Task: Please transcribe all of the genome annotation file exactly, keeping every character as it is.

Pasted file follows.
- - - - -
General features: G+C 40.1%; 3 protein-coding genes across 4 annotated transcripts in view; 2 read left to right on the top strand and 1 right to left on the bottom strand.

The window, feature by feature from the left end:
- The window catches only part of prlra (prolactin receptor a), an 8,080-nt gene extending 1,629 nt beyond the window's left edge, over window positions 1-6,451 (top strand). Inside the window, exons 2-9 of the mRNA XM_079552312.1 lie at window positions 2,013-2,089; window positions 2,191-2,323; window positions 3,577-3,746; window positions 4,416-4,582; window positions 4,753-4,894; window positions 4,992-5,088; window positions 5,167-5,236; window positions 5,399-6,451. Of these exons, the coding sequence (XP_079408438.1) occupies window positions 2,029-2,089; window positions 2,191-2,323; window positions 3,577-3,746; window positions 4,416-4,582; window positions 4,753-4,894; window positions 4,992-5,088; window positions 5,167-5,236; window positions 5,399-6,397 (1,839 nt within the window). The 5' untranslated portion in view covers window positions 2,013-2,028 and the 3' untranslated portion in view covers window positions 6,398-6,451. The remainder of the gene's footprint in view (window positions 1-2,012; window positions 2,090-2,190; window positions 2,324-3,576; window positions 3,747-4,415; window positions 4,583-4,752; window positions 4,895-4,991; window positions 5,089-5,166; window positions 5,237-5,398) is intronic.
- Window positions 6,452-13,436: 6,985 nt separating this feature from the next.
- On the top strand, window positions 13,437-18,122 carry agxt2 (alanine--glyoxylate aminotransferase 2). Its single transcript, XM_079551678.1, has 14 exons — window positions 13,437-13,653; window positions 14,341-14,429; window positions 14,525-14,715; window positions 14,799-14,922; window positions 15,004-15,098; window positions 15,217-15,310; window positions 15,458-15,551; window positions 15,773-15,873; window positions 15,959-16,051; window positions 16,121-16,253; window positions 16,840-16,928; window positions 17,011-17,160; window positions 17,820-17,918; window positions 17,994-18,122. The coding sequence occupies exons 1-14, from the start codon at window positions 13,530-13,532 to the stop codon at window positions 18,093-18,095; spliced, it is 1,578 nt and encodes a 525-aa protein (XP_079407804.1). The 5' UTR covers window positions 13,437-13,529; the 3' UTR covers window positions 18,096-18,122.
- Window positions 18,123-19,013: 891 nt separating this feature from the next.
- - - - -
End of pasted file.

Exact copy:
General features: G+C 40.1%; 3 protein-coding genes across 4 annotated transcripts in view; 2 read left to right on the top strand and 1 right to left on the bottom strand.

The window, feature by feature from the left end:
- The window catches only part of prlra (prolactin receptor a), an 8,080-nt gene extending 1,629 nt beyond the window's left edge, over window positions 1-6,451 (top strand). Inside the window, exons 2-9 of the mRNA XM_079552312.1 lie at window positions 2,013-2,089; window positions 2,191-2,323; window positions 3,577-3,746; window positions 4,416-4,582; window positions 4,753-4,894; window positions 4,992-5,088; window positions 5,167-5,236; window positions 5,399-6,451. Of these exons, the coding sequence (XP_079408438.1) occupies window positions 2,029-2,089; window positions 2,191-2,323; window positions 3,577-3,746; window positions 4,416-4,582; window positions 4,753-4,894; window positions 4,992-5,088; window positions 5,167-5,236; window positions 5,399-6,397 (1,839 nt within the window). The 5' untranslated portion in view covers window positions 2,013-2,028 and the 3' untranslated portion in view covers window positions 6,398-6,451. The remainder of the gene's footprint in view (window positions 1-2,012; window positions 2,090-2,190; window positions 2,324-3,576; window positions 3,747-4,415; window positions 4,583-4,752; window positions 4,895-4,991; window positions 5,089-5,166; window positions 5,237-5,398) is intronic.
- Window positions 6,452-13,436: 6,985 nt separating this feature from the next.
- On the top strand, window positions 13,437-18,122 carry agxt2 (alanine--glyoxylate aminotransferase 2). Its single transcript, XM_079551678.1, has 14 exons — window positions 13,437-13,653; window positions 14,341-14,429; window positions 14,525-14,715; window positions 14,799-14,922; window positions 15,004-15,098; window positions 15,217-15,310; window positions 15,458-15,551; window positions 15,773-15,873; window positions 15,959-16,051; window positions 16,121-16,253; window positions 16,840-16,928; window positions 17,011-17,160; window positions 17,820-17,918; window positions 17,994-18,122. The coding sequence occupies exons 1-14, from the start codon at window positions 13,530-13,532 to the stop codon at window positions 18,093-18,095; spliced, it is 1,578 nt and encodes a 525-aa protein (XP_079407804.1). The 5' UTR covers window positions 13,437-13,529; the 3' UTR covers window positions 18,096-18,122.
- Window positions 18,123-19,013: 891 nt separating this feature from the next.